Most art is meant to stand alone, without explanation. It is for the audience to decide on its meaning and value. Art is supposed to be a subjective and highly personal experience. But whenever we look at art, although we can make our own interpretations, we often begin to wonder about the world behind the art – the artists’ intentions, where and when the work was created. Documentaries about art and artists provide that link between artist and audience. The art of a good documentary is to inform the viewer, while leaving a little room for individual understanding.
New York based contemporary Chinese artist, Cai Guo-Qiang, is well known for his explosive artwork. His firework installations and gunpowder performance art are of course temporary. So unless you’re lucky enough to watch these displays live, the only way we can experience the works are from behind a screen. The documentary Sky Ladder: The Art of Cai Guo-Qiang preserves Cai Guo-Qiang’s work digitally and makes it accessible internationally. The documentary adds more value to simple videos of the work, explaining the context of the works and recreating the place of site specific installations and performance art.
I am Sun Mu, a documentary following the life of Sun Mu, a North Korean defector, provides a unique insight Sun’s story – from escaping North Korea to his first international exhibition in China. The artwork featured the documentary uses playful parody of communist propaganda style art to portray the artist’s experiences growing up in North Korea. Unfortunately, on the opening day of the exhibition in Beijing (at a gallery close to the North Korean Embassy), Chinese officials shut the exhibition down and confiscated the artwork. The documentary of this story and the included images of the artwork means that Sun’s art and ideas and experiences are not forgotten but are shared on a global platform.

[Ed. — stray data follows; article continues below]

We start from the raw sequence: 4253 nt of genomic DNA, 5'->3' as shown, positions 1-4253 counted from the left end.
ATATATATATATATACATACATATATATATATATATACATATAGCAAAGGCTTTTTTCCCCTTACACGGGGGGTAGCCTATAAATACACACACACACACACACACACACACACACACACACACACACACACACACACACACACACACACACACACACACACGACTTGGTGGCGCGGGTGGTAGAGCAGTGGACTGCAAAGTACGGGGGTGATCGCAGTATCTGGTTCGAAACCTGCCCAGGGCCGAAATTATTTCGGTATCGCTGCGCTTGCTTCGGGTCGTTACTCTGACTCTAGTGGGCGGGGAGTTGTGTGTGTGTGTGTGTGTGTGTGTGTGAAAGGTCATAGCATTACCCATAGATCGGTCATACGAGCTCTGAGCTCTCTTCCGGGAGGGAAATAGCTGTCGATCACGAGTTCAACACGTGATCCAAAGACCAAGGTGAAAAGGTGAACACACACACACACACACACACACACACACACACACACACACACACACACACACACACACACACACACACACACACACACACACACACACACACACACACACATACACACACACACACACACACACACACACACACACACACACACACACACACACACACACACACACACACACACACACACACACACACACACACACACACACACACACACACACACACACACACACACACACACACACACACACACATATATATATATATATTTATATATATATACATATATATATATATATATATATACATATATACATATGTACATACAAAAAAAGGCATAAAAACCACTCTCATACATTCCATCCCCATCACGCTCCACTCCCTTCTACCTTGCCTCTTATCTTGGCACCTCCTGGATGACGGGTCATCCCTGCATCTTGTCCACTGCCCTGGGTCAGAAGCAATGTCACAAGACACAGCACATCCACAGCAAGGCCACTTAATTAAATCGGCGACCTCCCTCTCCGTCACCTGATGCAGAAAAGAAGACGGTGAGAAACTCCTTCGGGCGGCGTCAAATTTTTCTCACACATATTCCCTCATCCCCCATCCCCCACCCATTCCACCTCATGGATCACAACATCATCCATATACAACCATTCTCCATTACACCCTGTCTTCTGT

Netflix has also released a beautiful series called Abstract: The Art of Design featuring boundary-pushing designers from many different industries. Designers are not often as well known as their designs but the story of Tinker Hatfield, Nike’s powerhouse behind the Jordan range – and the self lacing shoe – will give you a new appreciation for the history of the sneaker. Es Devlin has created stage designs for some ground-breaking and notoriously challenging theatre productions and worked with iconic artists including Kanye West and Jay Z, Beyonce, Adele and U2. Interviews with her and her colleagues provide an unlikely insight into collaborations with artists and directors and the types of messages staging can send. It’s easy not to question the functionality of design but this documentary series steeped in history challenges us to think about the other end of consumption in such a visually beautiful and authentic way that no two minute How it’s Made video, magazine feature or biographical book could.
Iris is the documentary offering a glimpse into the life of now 95-year-old interior designer and fashion icon Iris Apfel. Using iconic items from her vast collection, the Met’s Costume Institute curated the exhibition Rara Avis (Rare Bird): The Irreverent Iris Apfel about Apfel’s style an exhibition that few of us at 16,000 kilometres away will get to experience. The documentary is homage to a living icon who famously flaunted fashion standards and norms to dress only for herself, a unique insight we are rarely privy to. The film encapsulates the elegance and outrageous glamour that Apfel has commanded well into her nineties. Think Baddiewinkle, but with class.
The function of a documentary can be as broad as the subject matter it can encompass. Although art should not be viewed exclusively through the lens of a documentarist, or even the artist themselves, art does not exist in a vacuum and art documentaries provide permanence and context to artworks. Art documentaries cement legacies, preserve stories and artworks, expand the reach of exhibitions and provide vital insight into artists’ messages and intentions.
We acknowledge the Ngunnawal and Ngambri people, who are the Traditional Custodians of the land on which Woroni, Woroni Radio and Woroni TV are created, edited, published, printed and distributed. We pay our respects to Elders past and present and emerging. We acknowledge that the name Woroni was taken from the Wadi Wadi Nation without permission, and we are striving to do better for future reconciliation.